WASHINGTON — With President Barack Obama facing fire from Republicans over the rising cost of gasoline, the White House moved quickly Monday to trumpet a Canadian company's decision to build a section of the controversial Keystone XL pipeline from Cushing, Okla., to Houston after Obama blocked a longer path last month.
Press Secretary Jay Carney hailed TransCanada's announcement and used it to counter Republican criticism that the administration has stifled oil and gas production. He said that the Oklahoma to Texas section of the pipeline would "help address the bottleneck of oil in Cushing that has resulted in large part from increased domestic oil production, currently at an eight-year high."
The company's decision, Carney said, "highlights a little-known fact — certainly, you wouldn't hear it from some of our critics — that we approve, pipelines are approved and built in this country all the time."
Obama's decision last month to reject the full 1,661-mile Keystone XL pipeline from Canada's tar sands has become a focal point of Republican efforts to portray him as responsible for the recent spike in gasoline prices, and they fault him for blocking a project they say would create jobs and reduce America's dependence on oil imports from unstable foreign sources.
Digital Access for only $0.99
For the most comprehensive local coverage, subscribe today.
The Republican speaker of the House of Representatives, John Boehner of Ohio, poked fun Monday at the White House salute of TransCanada's decision.
"The president is so far on the wrong side of the American people that he's now praising the company's decision to start going around him," Boehner said in a statement to ABC News.
A recent national survey by the Pew Research Center for the People and the Press suggests that Obama's Keystone decision could become a political liability. Though 37 percent of those surveyed said they'd not heard of the pipeline, 66 percent of those who had heard of it said the government should approve it, while just 23 percent opposed it.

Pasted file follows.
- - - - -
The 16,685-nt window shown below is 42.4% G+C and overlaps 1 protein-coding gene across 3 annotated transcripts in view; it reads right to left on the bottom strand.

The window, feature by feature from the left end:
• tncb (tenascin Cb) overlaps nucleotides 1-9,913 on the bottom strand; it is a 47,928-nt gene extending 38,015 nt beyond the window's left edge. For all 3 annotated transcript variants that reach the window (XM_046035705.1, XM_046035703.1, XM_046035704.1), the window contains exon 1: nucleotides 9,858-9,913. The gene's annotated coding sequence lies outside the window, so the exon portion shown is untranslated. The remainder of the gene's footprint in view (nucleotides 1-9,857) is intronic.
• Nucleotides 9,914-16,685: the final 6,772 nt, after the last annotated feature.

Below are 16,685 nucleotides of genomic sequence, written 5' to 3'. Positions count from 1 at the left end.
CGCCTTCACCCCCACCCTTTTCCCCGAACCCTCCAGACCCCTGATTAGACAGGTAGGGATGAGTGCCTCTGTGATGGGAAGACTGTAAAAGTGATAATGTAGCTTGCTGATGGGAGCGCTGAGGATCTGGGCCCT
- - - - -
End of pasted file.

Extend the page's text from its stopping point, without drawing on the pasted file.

In fact, energy experts say that the Keystone XL pipeline wouldn't do much to lower gasoline prices. The recent price spike stems largely from speculators bidding up prices at a time of growing fear of future oil-supply disruptions if a war with Iran develops over its nuclear program.
TransCanada will be the second pipeline moving oil from Cushing to the Gulf Coast. The other is already built and owned by Enbridge Inc. The two pipelines will reduce the glut of oil in the Midwest "and in doing so will raise the price of oil in Cushing and the Midwest and will lower the price very slightly in the rest of the world," said Severin Borenstein, a professor at the Haas School of Business at the University of California, Berkeley.
Prices in the Midwest could go up between 10 and 30 cents a gallon, ending the region's cheaper gasoline compared to other areas, he said. If the full pipeline is constructed, the impact on world oil prices would "never really be noticed" because it would be so small, a few cents or less per gallon, that it would be "lost in the noise of other changes."
TransCanada also told the State Department on Monday that it plans to submit a new application for the rejected segment of the pipeline, and Carney said the president's rejection last month "in no way prejudged future applications."
The White House contends that House Republicans forced Obama to reject the earlier cross-border application by not giving it enough time to review the project.
Republicans accuse Obama of putting off the decision until after the 2012 elections so as not to upset environmentalists.
Environmental groups made the pipeline a test of Obama's will to move the country off fossil fuels and to slow climate change. They also say the pipeline would put the Ogalalla Aquifer, streams, farms and wildlife habitat at greater risk of oil spills.
Kim Huynh of Friends of the Earth said in a statement Monday that the pipeline would be an "environmental disaster" and called the administration's welcome of TransCanada's plan "an alarming about-face."
"The administration must stop trying to have it both ways," Huynh said. "President Obama cannot expect to protect the climate and to put the country on a path toward 21st century clean energy while simultaneously shilling for one of the dirtiest industries on Earth."